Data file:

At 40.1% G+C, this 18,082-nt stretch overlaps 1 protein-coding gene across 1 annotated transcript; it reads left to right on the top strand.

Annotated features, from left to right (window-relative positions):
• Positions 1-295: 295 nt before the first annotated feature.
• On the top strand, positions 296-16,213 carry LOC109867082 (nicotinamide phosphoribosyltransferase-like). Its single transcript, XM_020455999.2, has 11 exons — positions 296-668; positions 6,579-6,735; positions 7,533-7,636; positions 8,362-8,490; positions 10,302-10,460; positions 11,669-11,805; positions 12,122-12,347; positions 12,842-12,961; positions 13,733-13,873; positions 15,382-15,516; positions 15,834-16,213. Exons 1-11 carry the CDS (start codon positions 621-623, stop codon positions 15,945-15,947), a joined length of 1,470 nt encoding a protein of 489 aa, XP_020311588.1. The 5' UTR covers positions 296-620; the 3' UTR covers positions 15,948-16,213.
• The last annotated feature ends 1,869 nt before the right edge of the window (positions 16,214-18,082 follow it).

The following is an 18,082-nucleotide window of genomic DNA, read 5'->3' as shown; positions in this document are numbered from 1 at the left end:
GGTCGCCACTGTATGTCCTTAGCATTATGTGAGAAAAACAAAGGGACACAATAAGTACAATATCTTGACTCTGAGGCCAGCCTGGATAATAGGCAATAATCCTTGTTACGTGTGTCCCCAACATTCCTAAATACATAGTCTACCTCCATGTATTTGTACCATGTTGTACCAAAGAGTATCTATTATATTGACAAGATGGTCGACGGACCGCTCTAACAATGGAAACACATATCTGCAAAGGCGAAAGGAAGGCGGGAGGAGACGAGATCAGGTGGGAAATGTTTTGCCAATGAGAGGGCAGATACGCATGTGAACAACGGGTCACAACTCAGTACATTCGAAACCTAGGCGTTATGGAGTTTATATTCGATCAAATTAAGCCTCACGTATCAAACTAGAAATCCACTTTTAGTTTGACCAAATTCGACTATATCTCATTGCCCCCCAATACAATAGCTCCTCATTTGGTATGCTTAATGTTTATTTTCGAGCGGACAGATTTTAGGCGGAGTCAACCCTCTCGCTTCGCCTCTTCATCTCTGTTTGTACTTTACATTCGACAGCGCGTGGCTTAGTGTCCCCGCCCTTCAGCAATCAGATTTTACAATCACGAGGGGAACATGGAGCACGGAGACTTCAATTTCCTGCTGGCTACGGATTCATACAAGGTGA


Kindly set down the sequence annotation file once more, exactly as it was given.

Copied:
At 40.1% G+C, this 18,082-nt stretch overlaps 1 protein-coding gene across 1 annotated transcript; it reads left to right on the top strand.

Annotated features, from left to right (window-relative positions):
• Positions 1-295: 295 nt before the first annotated feature.
• On the top strand, positions 296-16,213 carry LOC109867082 (nicotinamide phosphoribosyltransferase-like). Its single transcript, XM_020455999.2, has 11 exons — positions 296-668; positions 6,579-6,735; positions 7,533-7,636; positions 8,362-8,490; positions 10,302-10,460; positions 11,669-11,805; positions 12,122-12,347; positions 12,842-12,961; positions 13,733-13,873; positions 15,382-15,516; positions 15,834-16,213. Exons 1-11 carry the CDS (start codon positions 621-623, stop codon positions 15,945-15,947), a joined length of 1,470 nt encoding a protein of 489 aa, XP_020311588.1. The 5' UTR covers positions 296-620; the 3' UTR covers positions 15,948-16,213.
• The last annotated feature ends 1,869 nt before the right edge of the window (positions 16,214-18,082 follow it).

The following is an 18,082-nucleotide window of genomic DNA, read 5'->3' as shown; positions in this document are numbered from 1 at the left end:
GGTCGCCACTGTATGTCCTTAGCATTATGTGAGAAAAACAAAGGGACACAATAAGTACAATATCTTGACTCTGAGGCCAGCCTGGATAATAGGCAATAATCCTTGTTACGTGTGTCCCCAACATTCCTAAATACATAGTCTACCTCCATGTATTTGTACCATGTTGTACCAAAGAGTATCTATTATATTGACAAGATGGTCGACGGACCGCTCTAACAATGGAAACACATATCTGCAAAGGCGAAAGGAAGGCGGGAGGAGACGAGATCAGGTGGGAAATGTTTTGCCAATGAGAGGGCAGATACGCATGTGAACAACGGGTCACAACTCAGTACATTCGAAACCTAGGCGTTATGGAGTTTATATTCGATCAAATTAAGCCTCACGTATCAAACTAGAAATCCACTTTTAGTTTGACCAAATTCGACTATATCTCATTGCCCCCCAATACAATAGCTCCTCATTTGGTATGCTTAATGTTTATTTTCGAGCGGACAGATTTTAGGCGGAGTCAACCCTCTCGCTTCGCCTCTTCATCTCTGTTTGTACTTTACATTCGACAGCGCGTGGCTTAGTGTCCCCGCCCTTCAGCAATCAGATTTTACAATCACGAGGGGAACATGGAGCACGGAGACTTCAATTTCCTGCTGGCTACGGATTCATACAAGGTGA